I love the book The Five Dysfunctions of the Team by Patrick Lencioni for various reasons but mainly because he makes it so clear that nothing else works without trust. If I want to create and motivate a high-performing team — one that thrives on transparency and accountability — then the most important prerequisite is trust. It is the grease that keeps the motor going.
3. Create vision
Many of us take vision lightly or we think, well I’m just a frontline manager, is it necessary for me to have a vision? The answer is yes, because leadership demands vision!People need to know where they are going and why. In fact, one of the simplest ways to motivate your team is to share the vision and help them see where they fit into all of it! There was a case study done not too long ago that found that the #1 piece of information employees want from their manager is the vision.
Every single one of us wants to know what we do matters. Help your team members see how what they do matters by sharing the vision and helping them see how their inputs have an affect on that vision. I found that my team members worked harder and more enthusiastically when they saw they were working on something bigger than just “answering the phone”. As a team, we were going in a specific direction… or at least that was our intention.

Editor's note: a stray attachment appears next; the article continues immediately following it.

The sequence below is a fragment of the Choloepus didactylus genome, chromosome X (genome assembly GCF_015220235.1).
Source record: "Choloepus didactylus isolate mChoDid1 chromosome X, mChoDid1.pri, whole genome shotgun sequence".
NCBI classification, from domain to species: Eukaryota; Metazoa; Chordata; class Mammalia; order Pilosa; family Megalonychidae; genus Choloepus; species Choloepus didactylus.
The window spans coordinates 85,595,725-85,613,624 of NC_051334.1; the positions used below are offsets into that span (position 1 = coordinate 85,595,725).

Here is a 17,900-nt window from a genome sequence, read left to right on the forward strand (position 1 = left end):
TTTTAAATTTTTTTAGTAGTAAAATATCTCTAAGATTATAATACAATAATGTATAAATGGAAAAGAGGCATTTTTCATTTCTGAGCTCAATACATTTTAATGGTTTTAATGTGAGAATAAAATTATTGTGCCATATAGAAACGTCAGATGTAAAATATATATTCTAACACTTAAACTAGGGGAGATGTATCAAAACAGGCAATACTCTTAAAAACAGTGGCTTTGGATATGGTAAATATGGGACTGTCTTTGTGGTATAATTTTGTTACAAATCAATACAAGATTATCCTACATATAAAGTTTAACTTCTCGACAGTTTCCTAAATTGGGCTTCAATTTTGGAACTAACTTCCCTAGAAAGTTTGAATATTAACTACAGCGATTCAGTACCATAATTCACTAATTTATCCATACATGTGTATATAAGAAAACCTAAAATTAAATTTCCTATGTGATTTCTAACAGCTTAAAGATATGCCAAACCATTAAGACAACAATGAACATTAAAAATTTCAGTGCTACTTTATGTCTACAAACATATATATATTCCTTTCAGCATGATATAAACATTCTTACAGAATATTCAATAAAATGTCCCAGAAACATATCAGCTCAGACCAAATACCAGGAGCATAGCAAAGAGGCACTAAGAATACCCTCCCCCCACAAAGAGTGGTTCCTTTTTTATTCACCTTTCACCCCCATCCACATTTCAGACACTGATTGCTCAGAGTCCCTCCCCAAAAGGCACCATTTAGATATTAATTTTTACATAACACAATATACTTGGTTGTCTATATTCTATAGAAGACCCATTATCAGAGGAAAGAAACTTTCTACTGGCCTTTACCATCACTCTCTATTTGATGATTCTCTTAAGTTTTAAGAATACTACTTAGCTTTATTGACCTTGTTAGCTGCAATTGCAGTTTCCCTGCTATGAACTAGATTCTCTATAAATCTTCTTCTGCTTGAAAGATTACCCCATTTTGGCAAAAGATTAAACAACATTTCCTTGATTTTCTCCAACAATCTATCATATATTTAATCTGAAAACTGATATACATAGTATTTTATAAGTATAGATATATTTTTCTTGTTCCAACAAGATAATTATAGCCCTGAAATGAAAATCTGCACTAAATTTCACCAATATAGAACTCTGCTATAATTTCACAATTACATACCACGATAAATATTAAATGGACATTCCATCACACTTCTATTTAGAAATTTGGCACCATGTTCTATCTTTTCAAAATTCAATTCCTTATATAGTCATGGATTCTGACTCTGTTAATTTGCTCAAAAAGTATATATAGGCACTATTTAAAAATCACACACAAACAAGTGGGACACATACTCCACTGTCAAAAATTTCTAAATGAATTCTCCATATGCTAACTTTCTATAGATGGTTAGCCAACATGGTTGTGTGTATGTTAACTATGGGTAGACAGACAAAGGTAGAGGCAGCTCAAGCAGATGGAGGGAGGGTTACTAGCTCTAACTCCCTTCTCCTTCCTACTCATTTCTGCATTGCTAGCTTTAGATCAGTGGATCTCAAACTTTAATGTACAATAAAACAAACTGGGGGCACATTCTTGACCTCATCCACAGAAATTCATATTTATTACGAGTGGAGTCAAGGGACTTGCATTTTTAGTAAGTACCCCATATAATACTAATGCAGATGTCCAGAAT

4. Be intentional about your culture
I learned the hard way that culture is something that needs to be intentionally created. My first couple months being a manager were disastrous mainly because I was so focused on “process” (and also my own inabilities) that I ignored culture. This led to one of the WORST episodes the team and I ever had. I’ll never forget the day that one of my top performers walked into my office and said “Mak, I don’t feel like coming to work anymore.” WOW! Those words hit like a ton of bricks.
The environment I had created by not taking culture seriously almost lost me an incredible team member. And that’s the thing, top performers don’t want to be part of an environment that has C players. They just don’t. So if you want to have a successful team, focus on creating a culture that is for A players.
5. Have fun
I don’t think things need to be so serious all the time. I’ve worked with people who think work is serious time and laughter should be left for home time. I don’t agree with that at all. There is joy and laughter in a lot of things including work. I mean, if you enjoy what you do, and the people you work with, then it’s only normal. Something I’ve learned is that it’s super important to set aside time for fun otherwise it won’t happen. If you’re passionate about what you do, it’s easy for everything to be about the work. But sometimes people need fun time so they can recharge and come back even more energized about the work.